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So I have 3 models: Order, Item, and User.

User
has_many :items

Order
has_many :items

Item
belongs_to :user
belongs_to :order

My problem is: I want to also associate the User and Order models (like have an association: Order :belongs_to :user, User has_many :orders). I want to make a new column in the Order model that contains :user_id. But is this incorrect, since an Item already has an association with a user? Is there a fancy through relationship that can get me what I need, without adding an extra user_id field into the database?

I could technically say:

User 
has_many :orders, :through => :items

Order
has_many :users, :through => :items

But this feels like a hack to me. In order to get the user associated with an order, I would have to say order.users.first (An order has_many :items, but all items will only have one user)

Also btw, I can not get rid of the Item's association with a user, as there is a period of time where an Item is created and not associated with an Order.

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1 Answer 1

up vote 1 down vote accepted

You're going to get yourself in trouble in the long run if you keep both kinds of associations. I think you're better off setting things up correctly now and using a rake task to conform the old data to your new schema.

So set up User -> Order -> Item for moving forward and then create a rake task to update your database:

  1. For all items where item.order == nil # legacy record
  2. Create a new Order
  3. Set new order.user_id to item.user_id and save
  4. Set item.order_id to the new order.id and save
  5. Rinse and repeat

Now your schema is set up correctly and all your legacy data has been migrated to the new format. And best of all you're not stuck with trying to comply with the legacy format.

Sorry for the pseudocode but I'm sick today. :)

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Thanks for the response. The only problem, is I wasn't speaking about legacy data where an Item does not have an Order. Basically, a user creates various items. All of these items go into their shopping cart. At this point in time, there is no Order created for these items. Then, once a user actually purchases a group of items, that's when the order is created. So we can not set things up like: User -> Order -> Item, as there isn't necessary going to be an Order in the mix. –  user1160958 Mar 21 '13 at 13:52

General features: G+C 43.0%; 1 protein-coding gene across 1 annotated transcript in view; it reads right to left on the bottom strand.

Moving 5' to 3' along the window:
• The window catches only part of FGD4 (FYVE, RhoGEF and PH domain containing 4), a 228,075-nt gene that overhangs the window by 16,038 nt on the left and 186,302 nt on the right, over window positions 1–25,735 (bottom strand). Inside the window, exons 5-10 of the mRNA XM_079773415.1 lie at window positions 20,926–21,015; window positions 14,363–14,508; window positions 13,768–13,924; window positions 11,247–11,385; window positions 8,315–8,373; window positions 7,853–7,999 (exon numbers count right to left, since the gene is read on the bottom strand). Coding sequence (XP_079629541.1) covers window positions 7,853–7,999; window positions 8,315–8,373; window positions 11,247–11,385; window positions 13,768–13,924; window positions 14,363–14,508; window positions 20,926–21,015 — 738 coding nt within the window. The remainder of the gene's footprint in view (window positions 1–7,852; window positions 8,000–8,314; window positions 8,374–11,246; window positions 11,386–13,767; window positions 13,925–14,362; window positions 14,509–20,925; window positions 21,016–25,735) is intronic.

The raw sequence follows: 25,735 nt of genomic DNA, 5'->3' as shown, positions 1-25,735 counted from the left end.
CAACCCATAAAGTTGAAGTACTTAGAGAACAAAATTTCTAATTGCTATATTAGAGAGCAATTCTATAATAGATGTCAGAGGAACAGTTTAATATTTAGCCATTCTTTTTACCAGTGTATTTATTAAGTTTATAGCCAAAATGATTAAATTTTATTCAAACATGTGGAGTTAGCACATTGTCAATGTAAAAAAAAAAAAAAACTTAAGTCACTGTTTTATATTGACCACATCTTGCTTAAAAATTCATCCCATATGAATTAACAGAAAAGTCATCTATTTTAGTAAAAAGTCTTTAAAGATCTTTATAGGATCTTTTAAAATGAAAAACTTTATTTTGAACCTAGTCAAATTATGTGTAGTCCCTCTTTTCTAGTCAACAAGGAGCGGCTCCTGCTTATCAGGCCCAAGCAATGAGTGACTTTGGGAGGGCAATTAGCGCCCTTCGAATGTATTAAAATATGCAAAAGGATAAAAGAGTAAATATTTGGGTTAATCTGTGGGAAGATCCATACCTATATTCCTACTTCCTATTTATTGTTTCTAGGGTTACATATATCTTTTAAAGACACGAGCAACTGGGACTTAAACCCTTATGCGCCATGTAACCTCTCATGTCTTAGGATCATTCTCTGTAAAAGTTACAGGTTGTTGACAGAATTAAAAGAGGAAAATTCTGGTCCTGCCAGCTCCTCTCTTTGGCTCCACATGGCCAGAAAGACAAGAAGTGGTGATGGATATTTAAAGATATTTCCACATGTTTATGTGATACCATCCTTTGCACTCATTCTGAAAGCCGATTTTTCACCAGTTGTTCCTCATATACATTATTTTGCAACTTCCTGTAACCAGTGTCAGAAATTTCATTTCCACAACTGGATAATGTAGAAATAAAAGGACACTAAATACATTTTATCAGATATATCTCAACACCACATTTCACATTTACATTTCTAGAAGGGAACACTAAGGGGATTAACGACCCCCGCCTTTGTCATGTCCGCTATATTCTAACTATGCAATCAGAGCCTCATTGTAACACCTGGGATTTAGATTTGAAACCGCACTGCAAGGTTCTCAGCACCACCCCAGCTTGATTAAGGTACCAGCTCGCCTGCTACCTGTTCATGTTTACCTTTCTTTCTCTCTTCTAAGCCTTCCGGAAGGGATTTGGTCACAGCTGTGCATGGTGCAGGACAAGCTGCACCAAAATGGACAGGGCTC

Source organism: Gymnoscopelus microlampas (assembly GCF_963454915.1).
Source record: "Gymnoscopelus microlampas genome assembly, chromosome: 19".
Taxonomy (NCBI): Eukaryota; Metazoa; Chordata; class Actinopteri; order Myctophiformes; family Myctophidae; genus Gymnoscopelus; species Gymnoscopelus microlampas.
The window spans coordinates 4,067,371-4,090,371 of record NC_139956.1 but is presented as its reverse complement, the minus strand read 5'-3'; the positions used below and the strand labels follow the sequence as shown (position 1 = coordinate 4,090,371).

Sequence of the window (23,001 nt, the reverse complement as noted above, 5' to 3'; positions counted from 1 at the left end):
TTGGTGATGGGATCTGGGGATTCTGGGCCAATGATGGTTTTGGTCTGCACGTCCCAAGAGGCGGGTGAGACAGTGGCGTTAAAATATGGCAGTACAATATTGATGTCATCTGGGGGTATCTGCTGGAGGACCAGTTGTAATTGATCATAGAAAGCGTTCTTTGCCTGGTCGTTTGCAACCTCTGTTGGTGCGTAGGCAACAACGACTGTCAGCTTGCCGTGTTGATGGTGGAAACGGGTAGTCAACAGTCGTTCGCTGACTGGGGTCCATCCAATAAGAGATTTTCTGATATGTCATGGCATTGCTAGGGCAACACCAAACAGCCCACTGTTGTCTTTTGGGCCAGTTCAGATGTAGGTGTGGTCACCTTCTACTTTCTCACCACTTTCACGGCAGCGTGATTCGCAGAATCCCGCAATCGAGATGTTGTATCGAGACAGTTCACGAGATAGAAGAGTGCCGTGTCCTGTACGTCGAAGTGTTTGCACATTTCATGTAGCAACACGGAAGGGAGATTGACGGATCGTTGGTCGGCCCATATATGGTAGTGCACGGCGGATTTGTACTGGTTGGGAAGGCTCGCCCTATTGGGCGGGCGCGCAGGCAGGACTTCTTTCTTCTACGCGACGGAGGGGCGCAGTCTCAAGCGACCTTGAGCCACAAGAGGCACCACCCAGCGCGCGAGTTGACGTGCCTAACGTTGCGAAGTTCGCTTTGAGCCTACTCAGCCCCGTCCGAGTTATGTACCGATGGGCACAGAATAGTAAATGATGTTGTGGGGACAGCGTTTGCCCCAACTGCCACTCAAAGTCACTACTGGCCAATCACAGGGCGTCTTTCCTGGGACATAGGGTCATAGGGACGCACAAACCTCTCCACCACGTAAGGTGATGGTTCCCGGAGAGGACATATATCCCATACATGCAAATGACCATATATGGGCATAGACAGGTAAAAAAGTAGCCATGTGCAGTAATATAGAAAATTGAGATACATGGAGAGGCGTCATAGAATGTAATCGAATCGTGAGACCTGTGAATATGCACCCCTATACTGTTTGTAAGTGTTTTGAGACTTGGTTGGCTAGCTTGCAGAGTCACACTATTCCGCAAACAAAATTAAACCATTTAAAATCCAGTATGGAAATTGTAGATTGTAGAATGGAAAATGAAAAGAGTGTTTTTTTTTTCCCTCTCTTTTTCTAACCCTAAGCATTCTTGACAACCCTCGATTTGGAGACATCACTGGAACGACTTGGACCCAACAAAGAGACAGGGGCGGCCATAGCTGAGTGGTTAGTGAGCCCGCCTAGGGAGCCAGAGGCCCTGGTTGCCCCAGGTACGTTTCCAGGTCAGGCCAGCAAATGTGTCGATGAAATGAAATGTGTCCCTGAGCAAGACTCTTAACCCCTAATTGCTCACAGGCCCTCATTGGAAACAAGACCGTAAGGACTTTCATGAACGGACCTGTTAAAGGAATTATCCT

Ok, thanks for the clarification. :) I still think you should only use one workflow. Say add a flag to the Order to determine its state and use it for the shopping cart. When the user places the order change the state to an order. –  Richard Brown Mar 21 '13 at 14:00
    
@RichardBrown is correct. When a user first creates an item, you should create the corresponding order at the same time. You can then run a rake task (say every week) to delete incomplete orders. –  Robin Fisher Mar 21 '13 at 14:12
    
I guess I could do that, but even with that implementation - at the time the Items are created, they are independent of each other. Once an order is placed, the user gets to select which items go into their order. So do you think I should initially create a new order for each item? And then once the user actually places their order (by selecting many items to go into one order), associate all of those items to one order (lets just say the order associated with the 1st item), and just delete all orders associated with the rest of the items? –  user1160958 Mar 21 '13 at 16:35

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